Eddie Lacy has little value right now, so your best bet may be to flat-out bench him.Getty Images

The zero-RB truthers have their chests puffed out again.

For the third straight year, more than half of the running backs selected in the first two rounds are hurting their owners. In 2014, it was LeSean McCoy, Montee Ball and Gio Bernard. In 2013, Doug Martin, Foster, Ray Rice, C.J. Spiller, Trent Richardson and Steven Jackson all tanked. Is it over for this year’s group and the prioritization of the position as a whole?


For those not living in our pathetic little fantasy football bubble, “zero-RB” refers to a drafting strategy in which you purposefully avoid running backs in the first four rounds or so. It’s growing more and more viable every year. The vast majority of NFL teams run some kind of committee now and running backs have the highest injury rates in the league. Meanwhile, all of the NFL’s recent rule changes skew toward inflated passing stats. Philip Rivers is on pace to set the record for passing yards in a season, DeAndre Hopkins is going to smash the mark for targets and a whopping six wideouts are averaging at least 100 yards per game.



Owners of Jamaal Charles, Eddie Lacy, Marshawn Lynch, C.J. Anderson and Jeremy Hill are already well behind the eight-ball. There’s varying degrees of hope here. Obviously, Charles owners got unlucky with the ACL tear. But owners of Lacy, Anderson, Hill and Lynch shouldn’t be afraid to sit their “studs” down. Lacy is clearly out of shape and is getting outplayed by James Starks, Lynch’s offensive line is a disaster, Anderson has been passed by Ronnie Hillman and Jeremy Hill looks like a shell of his rookie-year self. There are complementary wideouts and passing backs that have higher weekly ceilings right now.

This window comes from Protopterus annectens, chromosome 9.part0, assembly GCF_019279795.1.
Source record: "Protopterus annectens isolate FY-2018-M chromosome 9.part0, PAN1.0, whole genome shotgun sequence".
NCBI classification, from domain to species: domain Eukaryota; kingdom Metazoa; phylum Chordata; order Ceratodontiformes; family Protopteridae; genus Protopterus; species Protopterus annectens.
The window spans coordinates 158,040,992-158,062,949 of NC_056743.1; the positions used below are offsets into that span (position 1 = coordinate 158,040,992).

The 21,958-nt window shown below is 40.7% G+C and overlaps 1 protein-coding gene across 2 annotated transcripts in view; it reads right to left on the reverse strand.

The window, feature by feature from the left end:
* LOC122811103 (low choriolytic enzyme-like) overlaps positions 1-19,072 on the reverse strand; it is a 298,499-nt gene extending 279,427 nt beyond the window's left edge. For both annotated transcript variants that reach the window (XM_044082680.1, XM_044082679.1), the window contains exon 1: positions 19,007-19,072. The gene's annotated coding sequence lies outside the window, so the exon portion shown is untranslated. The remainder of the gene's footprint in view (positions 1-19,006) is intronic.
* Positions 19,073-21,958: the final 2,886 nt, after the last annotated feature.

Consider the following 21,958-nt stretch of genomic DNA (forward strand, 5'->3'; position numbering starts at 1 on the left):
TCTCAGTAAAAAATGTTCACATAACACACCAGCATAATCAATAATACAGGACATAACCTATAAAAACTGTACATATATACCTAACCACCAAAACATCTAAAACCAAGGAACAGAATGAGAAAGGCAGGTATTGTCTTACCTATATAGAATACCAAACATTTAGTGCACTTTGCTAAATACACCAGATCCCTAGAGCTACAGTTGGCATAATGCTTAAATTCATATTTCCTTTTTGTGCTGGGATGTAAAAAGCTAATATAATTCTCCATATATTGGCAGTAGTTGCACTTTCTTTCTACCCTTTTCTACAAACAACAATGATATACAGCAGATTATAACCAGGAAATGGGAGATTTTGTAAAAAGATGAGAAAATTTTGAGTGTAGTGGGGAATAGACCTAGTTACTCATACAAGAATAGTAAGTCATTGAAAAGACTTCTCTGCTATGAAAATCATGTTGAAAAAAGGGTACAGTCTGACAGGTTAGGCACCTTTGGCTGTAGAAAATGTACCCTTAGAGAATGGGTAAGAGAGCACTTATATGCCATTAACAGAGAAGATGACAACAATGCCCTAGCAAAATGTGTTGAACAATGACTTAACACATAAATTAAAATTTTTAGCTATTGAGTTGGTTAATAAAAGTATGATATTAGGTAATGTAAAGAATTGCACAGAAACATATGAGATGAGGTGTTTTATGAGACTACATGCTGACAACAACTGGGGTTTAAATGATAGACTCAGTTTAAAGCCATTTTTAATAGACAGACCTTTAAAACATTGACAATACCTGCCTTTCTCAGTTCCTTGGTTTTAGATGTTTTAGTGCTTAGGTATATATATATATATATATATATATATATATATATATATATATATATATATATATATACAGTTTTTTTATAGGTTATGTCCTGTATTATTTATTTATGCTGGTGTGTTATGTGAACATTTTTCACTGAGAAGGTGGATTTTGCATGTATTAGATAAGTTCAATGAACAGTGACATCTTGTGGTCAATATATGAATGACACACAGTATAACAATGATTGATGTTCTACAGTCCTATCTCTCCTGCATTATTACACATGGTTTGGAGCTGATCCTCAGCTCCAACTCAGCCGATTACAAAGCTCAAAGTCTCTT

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One key to the zero-RB theory is to take cheap upside shots at the position. For example, hoarding Christine Michael on your bench ever since the Dallas trade, or stashing Todd Gurley through the injury. Some deep sleeper running backs that could emerge later include Buck Allen, David Cobb, Ahmad Bradshaw and Knile Davis. They’re available in most leagues but are just one injury away from big roles.


1. C.J. McCollum, G, Blazers -- Averaging 17.7 ppg and 2.2 3PM in just 29.8 preseason mpg. He'll be around 30 mpg all year.

2. Nikola Mirotic, F, Bulls - New coach Fred Hoiberg is leaning toward using Mirotic as his starting stretch four. Yummy.

3. Emmanuel Mudiay, PG, Nuggets - Explosive, stat-sheet stuffing rookie set to start for up-tempo Nuggets.


1. Christine Michael, RB, Cowboys – The athletic freak has been running ahead of Joseph Randle during bye-week practices.

2. Stefon Diggs, WR, Vikings – A fifth-round rookie who is taking over for the disappointing Charles Johnson.

3. Brandon LaFell, WR, Patriots – Appears close to return from foot injury and will quickly take back every-down outside role.

NFL Matchups

Fire up these borderline wideouts in Week 7:

1. Michael Floyd vs. BAL – Floyd’s snap and target count are both rising sharply ahead of a matchup with the league’s worst pass defense.

2. Vincent Jackson at WAS –The Bucs aren’t going to be able to run on the Redskins, forcing Jameis Winston to the air often.

3. Willie Snead at IND – Per PFF, Snead runs 41 percent of his routes from the slot and 31 percent on the right side. That means he’ll usually avoid Vontae Davis.


Melvin Gordon’s rookie year has been one to forget. The 15th overall pick is averaging 3.83 YPC, has scored zero touchdowns, ranks 42nd of 55 in PFF’s run grades and was benched in Week 6 after fumbling for the fourth time. Part of the trouble stems from offensive line injuries, but Gordon has to take blame for indecision at the line and ball security. He’s best left on fantasy benches until he puts something in the box score and gains the trust of his team back. Meanwhile, the run game’s ineffectiveness has Philip Rivers on a record pace.

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